The last few months of 2016 were slow for Vancouver real estate, but it looks like the market is making a triumphant return, and bringing with it a proportional number of foreign buyers. The BC Ministry of Finance transfer tax data shows solid growth from foreign buyers. Despite this growth, domestic transactions increased by so much it still remained a fairly small segment of buyers.
Number of Transactions With Foreign Buyers Up 68%
The number of real estate transactions involving foreign nationals was up in May. The month saw 436 transactions, a 68% increase from the month prior. While that does seem like large growth, the general market saw a massive 14,824 sales. This leaves the total number of foreign buyers still relatively low, at 2.82% of the total market.
Average Price Fell, Median Price Rose
Foreign buyers went after less expensive homes, but the floor of which they bought came up. The average purchase prices of a home fell to $855,646, a 22% decline from the month prior. The median value rose to $575,000, a 20.7% increase from the month before. Kind of confusing, but the read here is that the gap between the highest and lowest price of homes being bought are coming closer for foreign buyers.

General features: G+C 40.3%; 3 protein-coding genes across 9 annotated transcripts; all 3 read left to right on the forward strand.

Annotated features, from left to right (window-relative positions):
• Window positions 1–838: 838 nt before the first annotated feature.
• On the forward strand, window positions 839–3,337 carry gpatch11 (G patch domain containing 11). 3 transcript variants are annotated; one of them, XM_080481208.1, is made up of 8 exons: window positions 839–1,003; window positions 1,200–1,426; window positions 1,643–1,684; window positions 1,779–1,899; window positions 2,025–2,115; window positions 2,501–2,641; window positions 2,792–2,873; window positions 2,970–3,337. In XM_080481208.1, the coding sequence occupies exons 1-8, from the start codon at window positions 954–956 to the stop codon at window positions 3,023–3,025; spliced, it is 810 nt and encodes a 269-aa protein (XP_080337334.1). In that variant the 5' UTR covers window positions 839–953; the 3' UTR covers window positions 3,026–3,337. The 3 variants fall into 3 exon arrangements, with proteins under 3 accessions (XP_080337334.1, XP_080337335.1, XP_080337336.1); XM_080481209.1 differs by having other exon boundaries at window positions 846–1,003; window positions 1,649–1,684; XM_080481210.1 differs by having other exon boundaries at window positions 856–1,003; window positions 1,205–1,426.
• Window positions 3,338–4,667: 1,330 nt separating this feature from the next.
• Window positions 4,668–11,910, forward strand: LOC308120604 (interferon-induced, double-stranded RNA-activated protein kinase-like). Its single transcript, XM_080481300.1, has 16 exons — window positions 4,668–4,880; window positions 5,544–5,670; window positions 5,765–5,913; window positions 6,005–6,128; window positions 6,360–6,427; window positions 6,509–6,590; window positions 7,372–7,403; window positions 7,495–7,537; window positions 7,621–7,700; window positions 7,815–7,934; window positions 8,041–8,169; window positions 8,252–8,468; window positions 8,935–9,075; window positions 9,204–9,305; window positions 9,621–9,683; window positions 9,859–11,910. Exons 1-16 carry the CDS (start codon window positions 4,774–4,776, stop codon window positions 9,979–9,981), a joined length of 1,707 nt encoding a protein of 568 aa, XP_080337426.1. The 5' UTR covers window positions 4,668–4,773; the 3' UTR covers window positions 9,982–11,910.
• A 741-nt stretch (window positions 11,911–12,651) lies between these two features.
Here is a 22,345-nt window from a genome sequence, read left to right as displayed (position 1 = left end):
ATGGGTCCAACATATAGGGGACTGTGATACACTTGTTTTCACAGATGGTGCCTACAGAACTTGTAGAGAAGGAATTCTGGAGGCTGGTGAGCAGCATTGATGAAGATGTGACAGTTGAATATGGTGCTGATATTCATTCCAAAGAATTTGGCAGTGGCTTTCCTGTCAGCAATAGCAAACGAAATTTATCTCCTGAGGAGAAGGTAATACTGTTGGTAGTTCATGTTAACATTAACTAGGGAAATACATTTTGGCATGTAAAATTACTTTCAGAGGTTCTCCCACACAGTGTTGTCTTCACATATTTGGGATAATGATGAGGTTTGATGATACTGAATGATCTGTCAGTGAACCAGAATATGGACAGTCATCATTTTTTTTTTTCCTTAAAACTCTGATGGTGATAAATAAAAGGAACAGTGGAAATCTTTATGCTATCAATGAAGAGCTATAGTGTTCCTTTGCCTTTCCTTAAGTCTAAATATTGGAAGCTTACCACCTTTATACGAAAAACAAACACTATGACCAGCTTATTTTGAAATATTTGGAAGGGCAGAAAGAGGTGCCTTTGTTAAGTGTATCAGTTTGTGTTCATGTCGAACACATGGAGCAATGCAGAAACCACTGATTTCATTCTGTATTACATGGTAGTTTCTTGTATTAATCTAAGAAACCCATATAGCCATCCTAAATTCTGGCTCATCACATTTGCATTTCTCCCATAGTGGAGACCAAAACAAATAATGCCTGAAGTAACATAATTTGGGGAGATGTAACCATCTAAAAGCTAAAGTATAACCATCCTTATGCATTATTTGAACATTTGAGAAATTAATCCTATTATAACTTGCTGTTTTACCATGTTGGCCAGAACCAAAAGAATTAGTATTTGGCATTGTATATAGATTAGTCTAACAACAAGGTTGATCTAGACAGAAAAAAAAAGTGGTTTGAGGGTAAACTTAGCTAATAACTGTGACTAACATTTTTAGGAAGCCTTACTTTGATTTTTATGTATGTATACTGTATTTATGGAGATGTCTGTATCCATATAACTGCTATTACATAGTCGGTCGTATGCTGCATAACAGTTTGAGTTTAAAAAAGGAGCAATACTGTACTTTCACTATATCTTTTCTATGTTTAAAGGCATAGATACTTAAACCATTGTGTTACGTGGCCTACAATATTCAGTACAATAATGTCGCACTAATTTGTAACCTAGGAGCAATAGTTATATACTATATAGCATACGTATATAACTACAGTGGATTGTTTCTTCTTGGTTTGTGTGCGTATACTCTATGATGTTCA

Greatest Growth Was In The $1-3 Million Price Range
Breaking down Vancouver’s foreign buyers by pricing bands gives us a little more insight into the market. There were 348 transactions under a million dollars, a 69% increase from the month prior. 75 sales were between $1 and $3 million, a 78% growth from the month before. 13 sales were over $3 million, an 8.3% increase from the month before. The largest growth was in mid-priced (for Vancouver) purchases, but all ranges grew fairly consistently.
Sure, the number of foreign real estate buyers in Vancouver increased, but still remained a small segment in contrast to the total market. Not sure what’s worse: the fact that foreign buying doubled in one month, or the fact that domestic buying increased by so much in a month that it made the massive foreign buying increase almost not noticeable. Wonder how many of these domestic buyers were from the BC government’s subprime lending scheme?
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